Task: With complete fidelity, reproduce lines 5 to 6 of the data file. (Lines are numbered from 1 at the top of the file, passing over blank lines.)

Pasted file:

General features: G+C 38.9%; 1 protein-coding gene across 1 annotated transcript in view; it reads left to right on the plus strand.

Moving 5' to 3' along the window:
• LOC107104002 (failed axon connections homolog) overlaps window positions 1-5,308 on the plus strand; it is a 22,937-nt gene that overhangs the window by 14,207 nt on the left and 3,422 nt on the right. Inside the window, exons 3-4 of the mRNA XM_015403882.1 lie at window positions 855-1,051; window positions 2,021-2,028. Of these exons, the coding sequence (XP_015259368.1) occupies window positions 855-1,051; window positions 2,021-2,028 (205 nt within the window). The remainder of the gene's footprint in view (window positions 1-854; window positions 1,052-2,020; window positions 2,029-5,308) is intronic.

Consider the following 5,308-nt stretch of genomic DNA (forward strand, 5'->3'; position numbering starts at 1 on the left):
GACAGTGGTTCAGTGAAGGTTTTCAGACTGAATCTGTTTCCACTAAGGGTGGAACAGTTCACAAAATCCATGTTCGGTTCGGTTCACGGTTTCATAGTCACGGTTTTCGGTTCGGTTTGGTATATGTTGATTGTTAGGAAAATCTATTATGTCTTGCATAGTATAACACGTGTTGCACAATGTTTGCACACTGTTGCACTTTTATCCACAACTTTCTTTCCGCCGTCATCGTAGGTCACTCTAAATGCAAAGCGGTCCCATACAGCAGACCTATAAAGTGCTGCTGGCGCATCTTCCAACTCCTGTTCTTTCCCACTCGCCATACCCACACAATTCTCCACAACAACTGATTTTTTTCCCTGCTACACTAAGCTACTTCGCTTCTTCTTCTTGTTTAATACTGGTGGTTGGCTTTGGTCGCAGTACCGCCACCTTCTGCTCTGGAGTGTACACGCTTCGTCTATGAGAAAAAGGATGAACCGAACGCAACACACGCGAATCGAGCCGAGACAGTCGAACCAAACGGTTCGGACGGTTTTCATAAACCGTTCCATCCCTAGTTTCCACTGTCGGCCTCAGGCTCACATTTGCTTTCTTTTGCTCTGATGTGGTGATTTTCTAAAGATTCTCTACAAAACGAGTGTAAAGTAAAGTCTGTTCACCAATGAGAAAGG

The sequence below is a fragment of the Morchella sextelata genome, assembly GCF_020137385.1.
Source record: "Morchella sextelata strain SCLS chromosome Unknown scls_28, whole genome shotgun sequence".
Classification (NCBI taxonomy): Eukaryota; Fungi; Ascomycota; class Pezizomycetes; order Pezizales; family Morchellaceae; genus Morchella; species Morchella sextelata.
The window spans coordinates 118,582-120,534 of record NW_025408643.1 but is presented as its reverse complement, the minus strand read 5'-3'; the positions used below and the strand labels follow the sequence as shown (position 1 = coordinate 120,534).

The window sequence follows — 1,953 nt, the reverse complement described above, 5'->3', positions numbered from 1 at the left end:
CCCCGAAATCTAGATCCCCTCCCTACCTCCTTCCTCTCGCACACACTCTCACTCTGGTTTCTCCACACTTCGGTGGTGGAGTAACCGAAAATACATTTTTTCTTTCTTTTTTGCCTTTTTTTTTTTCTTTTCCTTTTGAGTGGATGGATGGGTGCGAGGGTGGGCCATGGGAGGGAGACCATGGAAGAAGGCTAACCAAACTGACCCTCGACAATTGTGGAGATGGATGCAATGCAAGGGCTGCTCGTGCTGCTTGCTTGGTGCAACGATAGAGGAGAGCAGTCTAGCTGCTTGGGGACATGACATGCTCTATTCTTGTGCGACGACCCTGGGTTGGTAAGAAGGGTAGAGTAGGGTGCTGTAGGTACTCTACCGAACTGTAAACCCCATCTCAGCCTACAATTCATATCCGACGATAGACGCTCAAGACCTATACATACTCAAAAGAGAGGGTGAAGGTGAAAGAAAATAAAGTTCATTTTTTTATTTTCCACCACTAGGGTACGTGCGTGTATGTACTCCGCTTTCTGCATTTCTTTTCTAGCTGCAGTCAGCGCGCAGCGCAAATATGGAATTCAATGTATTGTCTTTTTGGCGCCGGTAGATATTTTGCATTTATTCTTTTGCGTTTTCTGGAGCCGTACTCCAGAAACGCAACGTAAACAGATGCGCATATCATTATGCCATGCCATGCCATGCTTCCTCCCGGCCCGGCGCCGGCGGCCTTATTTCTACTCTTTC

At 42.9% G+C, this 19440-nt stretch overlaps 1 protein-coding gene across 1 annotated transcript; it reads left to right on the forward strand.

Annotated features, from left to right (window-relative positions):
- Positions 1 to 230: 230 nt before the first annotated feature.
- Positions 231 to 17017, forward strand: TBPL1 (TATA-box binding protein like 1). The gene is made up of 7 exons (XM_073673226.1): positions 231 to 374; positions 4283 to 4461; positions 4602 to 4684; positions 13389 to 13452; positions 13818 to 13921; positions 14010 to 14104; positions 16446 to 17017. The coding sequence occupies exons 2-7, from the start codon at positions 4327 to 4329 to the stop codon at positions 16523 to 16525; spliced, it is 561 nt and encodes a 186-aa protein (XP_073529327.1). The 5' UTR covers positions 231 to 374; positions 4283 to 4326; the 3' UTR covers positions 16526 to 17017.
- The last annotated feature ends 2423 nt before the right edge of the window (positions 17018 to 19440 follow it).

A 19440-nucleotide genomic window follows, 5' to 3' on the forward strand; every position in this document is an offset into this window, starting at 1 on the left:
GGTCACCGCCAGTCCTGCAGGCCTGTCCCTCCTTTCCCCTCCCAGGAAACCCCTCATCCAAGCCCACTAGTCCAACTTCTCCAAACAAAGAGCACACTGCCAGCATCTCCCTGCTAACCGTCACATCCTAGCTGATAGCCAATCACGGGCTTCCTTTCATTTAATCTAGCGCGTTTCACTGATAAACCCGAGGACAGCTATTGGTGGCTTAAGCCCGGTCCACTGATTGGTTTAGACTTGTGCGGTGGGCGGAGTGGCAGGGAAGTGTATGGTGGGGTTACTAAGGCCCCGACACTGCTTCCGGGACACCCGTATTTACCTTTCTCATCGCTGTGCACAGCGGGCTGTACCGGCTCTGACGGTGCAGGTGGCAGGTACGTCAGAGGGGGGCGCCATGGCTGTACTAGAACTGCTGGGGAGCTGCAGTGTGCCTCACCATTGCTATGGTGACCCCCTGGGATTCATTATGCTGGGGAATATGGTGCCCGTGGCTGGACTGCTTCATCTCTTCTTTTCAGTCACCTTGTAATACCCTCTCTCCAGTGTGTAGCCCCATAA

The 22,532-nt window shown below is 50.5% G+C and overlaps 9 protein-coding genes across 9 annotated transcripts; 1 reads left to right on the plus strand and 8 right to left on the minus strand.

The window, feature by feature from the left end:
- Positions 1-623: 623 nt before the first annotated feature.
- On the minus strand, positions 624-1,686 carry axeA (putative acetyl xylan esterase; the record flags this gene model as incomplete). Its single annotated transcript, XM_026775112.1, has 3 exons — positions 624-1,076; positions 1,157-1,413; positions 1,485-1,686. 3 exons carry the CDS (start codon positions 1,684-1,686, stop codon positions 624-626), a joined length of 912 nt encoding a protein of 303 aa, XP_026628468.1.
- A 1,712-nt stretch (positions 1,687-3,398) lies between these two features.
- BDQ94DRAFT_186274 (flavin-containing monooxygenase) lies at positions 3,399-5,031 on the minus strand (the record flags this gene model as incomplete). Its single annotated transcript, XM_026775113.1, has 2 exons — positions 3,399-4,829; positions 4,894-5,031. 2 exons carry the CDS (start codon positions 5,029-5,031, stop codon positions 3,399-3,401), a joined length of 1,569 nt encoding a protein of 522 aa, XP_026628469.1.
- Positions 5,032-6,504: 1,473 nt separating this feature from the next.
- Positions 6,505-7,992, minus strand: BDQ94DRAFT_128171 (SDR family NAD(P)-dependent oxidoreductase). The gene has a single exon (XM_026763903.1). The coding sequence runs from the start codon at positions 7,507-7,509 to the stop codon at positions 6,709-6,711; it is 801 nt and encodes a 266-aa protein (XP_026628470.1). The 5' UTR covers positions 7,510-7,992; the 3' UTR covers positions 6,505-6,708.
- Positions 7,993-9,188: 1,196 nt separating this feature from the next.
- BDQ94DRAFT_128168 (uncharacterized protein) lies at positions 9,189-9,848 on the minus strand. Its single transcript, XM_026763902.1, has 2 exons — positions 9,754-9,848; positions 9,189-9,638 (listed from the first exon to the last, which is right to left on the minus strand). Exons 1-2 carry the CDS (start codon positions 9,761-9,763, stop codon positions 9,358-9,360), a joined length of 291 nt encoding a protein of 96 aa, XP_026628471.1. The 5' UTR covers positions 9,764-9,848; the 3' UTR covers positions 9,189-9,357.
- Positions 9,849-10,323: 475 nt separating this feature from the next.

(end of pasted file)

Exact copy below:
GACAGTGGTTCAGTGAAGGTTTTCAGACTGAATCTGTTTCCACTAAGGGTGGAACAGTTCACAAAATCCATGTTCGGTTCGGTTCACGGTTTCATAGTCACGGTTTTCGGTTCGGTTTGGTATATGTTGATTGTTAGGAAAATCTATTATGTCTTGCATAGTATAACACGTGTTGCACAATGTTTGCACACTGTTGCACTTTTATCCACAACTTTCTTTCCGCCGTCATCGTAGGTCACTCTAAATGCAAAGCGGTCCCATACAGCAGACCTATAAAGTGCTGCTGGCGCATCTTCCAACTCCTGTTCTTTCCCACTCGCCATACCCACACAATTCTCCACAACAACTGATTTTTTTCCCTGCTACACTAAGCTACTTCGCTTCTTCTTCTTGTTTAATACTGGTGGTTGGCTTTGGTCGCAGTACCGCCACCTTCTGCTCTGGAGTGTACACGCTTCGTCTATGAGAAAAAGGATGAACCGAACGCAACACACGCGAATCGAGCCGAGACAGTCGAACCAAACGGTTCGGACGGTTTTCATAAACCGTTCCATCCCTAGTTTCCACTGTCGGCCTCAGGCTCACATTTGCTTTCTTTTGCTCTGATGTGGTGATTTTCTAAAGATTCTCTACAAAACGAGTGTAAAGTAAAGTCTGTTCACCAATGAGAAAGG

The sequence below is a fragment of the Morchella sextelata genome, assembly GCF_020137385.1.